“Sometimes when you use the term ‘stay as you are,’ we think we’re not being progressive or we’re not open-minded to change, but I want to look at that a little different,” said Howard. “When you look at DSS and the Health Department, I think they are headed by people who are really trying to look for ways to make it better.”

Howard said she felt the October meeting with the School of Government was constructive, with information presented in an unbiased way. Looking at the options on the table, she felt the first option was “very similar to the structure we have now.”

“I ask that when you consider making changes, you consider what is best for the whole entire county,” said Howard. “Sampson County is one of the best places and we are progressive. I ask that, whatever option you choose, that you bring in some of the primary stakeholders and have them give some actual input so they can feel comfortable about it. We have some great people in this county and they believe in providing the best services for the people of this county.”

Wooten lauded Faison and Howard for their “professionalism” in making their comments.

The board chairman also noted that the advisory boards could continue to be the boards as they currently sit now. County attorney Joel Starling said the county would only be required to have a Health Department under Option 1, even though a Social Services board was included as part of the resolution. Starling called any resolution approved a “jumping-off point” and that language could be changed within that resolution.

Causey said the move would be further defined in the weeks to come.

“If you’re not going to have a big savings, what really are we doing?” Kirby said of consolidation. “I’ll go along (with what the board wants to do), but I think over the last five or six years both the Health Department and Social Services have done very well.”

He called Health Department director Wanda Robinson and DSS director Sarah Bradshaw good leaders.

“I would tend to say, if we’re not saving a lot of money, then look at what we’re biting off,” Kirby stated.

Commissioner Sue Lee said the county had “about $6 million appropriated” to the two agencies out of the county’s budget.

“I feel the commissioners need to have a little more input,” Lee remarked. “That’s where I’m coming from. I don’t see anything negative. I think they’ve done a good job. Just with that amount of money … and I think there’s potential to make some money for the county.”

Parker, who has served on both advisory boards, said there is a “great necessity for both boards” and recommended the commissioners move forward with Option 1 should an option be selected.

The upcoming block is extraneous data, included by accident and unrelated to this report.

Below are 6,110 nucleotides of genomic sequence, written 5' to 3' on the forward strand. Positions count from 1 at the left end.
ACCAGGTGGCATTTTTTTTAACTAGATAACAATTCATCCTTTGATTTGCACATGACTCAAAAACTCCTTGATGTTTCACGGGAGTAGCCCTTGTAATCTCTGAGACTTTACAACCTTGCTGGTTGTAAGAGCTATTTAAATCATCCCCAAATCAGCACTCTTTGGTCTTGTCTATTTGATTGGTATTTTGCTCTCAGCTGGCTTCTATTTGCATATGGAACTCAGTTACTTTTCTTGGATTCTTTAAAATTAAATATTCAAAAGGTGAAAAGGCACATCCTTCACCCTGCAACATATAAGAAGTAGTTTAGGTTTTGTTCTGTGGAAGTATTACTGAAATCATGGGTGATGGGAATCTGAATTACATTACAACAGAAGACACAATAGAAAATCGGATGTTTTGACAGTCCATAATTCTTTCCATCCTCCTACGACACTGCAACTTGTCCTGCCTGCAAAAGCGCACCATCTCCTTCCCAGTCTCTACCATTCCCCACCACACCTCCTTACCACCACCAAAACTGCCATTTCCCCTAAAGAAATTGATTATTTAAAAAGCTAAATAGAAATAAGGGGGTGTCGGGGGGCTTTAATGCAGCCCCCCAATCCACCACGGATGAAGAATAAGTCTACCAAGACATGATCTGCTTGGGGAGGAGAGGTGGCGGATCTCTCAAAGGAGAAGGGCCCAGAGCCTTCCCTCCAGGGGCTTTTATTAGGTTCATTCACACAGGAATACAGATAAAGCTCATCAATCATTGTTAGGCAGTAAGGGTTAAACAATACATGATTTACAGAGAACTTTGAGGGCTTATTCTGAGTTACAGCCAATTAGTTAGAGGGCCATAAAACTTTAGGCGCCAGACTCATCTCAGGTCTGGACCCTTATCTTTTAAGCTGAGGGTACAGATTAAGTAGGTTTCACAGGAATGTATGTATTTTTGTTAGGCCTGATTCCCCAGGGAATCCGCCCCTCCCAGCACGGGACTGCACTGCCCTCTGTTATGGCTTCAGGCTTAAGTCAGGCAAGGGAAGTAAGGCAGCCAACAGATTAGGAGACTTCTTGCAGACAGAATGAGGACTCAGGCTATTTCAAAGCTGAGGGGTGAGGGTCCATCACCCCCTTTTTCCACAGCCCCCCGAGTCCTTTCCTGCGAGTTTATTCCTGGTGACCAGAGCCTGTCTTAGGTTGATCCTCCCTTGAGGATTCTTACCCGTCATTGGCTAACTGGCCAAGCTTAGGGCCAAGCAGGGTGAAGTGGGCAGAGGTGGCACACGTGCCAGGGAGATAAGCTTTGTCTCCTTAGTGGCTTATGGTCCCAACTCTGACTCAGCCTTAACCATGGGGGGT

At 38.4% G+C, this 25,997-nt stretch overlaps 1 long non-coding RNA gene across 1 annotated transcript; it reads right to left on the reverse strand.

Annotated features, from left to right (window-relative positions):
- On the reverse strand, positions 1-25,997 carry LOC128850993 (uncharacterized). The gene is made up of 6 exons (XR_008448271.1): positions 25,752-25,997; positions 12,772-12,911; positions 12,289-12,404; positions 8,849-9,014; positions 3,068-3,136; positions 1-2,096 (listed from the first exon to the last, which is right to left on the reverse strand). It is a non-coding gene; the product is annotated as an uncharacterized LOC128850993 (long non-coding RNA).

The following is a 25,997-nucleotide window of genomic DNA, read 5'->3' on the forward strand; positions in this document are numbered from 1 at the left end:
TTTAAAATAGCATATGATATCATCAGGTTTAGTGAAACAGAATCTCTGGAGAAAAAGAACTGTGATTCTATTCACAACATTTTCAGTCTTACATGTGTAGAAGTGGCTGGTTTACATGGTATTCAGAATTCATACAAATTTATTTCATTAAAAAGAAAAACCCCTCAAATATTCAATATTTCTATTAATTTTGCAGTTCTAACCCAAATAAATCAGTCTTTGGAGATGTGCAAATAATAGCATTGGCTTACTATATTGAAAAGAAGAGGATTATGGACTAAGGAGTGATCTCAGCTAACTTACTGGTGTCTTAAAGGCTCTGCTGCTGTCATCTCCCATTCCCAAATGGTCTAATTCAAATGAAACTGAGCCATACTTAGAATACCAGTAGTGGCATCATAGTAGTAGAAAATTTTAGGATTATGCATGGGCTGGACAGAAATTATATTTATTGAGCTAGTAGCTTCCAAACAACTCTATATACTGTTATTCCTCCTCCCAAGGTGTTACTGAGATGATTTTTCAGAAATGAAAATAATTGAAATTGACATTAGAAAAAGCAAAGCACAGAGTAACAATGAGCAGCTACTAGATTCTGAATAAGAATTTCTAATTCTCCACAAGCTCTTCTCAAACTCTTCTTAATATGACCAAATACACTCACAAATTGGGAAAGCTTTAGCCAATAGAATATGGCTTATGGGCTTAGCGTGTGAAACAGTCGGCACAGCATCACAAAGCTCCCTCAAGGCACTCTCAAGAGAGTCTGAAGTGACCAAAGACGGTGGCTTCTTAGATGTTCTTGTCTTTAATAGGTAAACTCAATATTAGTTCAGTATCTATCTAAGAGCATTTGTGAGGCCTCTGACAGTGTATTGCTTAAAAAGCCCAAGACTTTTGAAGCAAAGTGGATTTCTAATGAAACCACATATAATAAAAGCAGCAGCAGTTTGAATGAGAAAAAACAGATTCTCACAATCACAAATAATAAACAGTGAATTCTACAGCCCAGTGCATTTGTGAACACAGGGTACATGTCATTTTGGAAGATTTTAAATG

“I personally don’t see where we can save that much money,” Parker said. “We’re always open for suggestions.”

“I have never in my business life consolidated anything that didn’t save money,” Commissioner Jerol Kivett added.

Kirby asked about directors and the possibility that some employees would be affected or lose seniority with such a move.

“With this or anything else, I’m not trying to take anything away from anybody,” Lee replied.

“I think everybody’s doing a good job, I think the boards are doing a good job, and I’m feeling a consensus and I’d like to get a motion to follow that consensus,” Wooten said.

Parker made a motion to move forward with Option 1. Lee seconded and it was unanimously approved.

The Board of Commissioners, including chairman Clark Wooten and Commissioners Albert Kirby and Harry Parker, share a few words during a discussion on consolidation of human service agencies earlier this week.
https://www.clintonnc.com/wp-content/uploads/2018/01/web1_DSS-1.jpgThe Board of Commissioners, including chairman Clark Wooten and Commissioners Albert Kirby and Harry Parker, share a few words during a discussion on consolidation of human service agencies earlier this week.
DSS, Health boards abolished; county has budget reins

By Chris Berendt

cberendt@clintonnc.com

Reach Managing Editor Chris Berendt at 910-249-4616. Follow the paper on twitter @SampsonInd and like us on Facebook.

Reach Managing Editor Chris Berendt at 910-249-4616. Follow the paper on twitter @SampsonInd and like us on Facebook.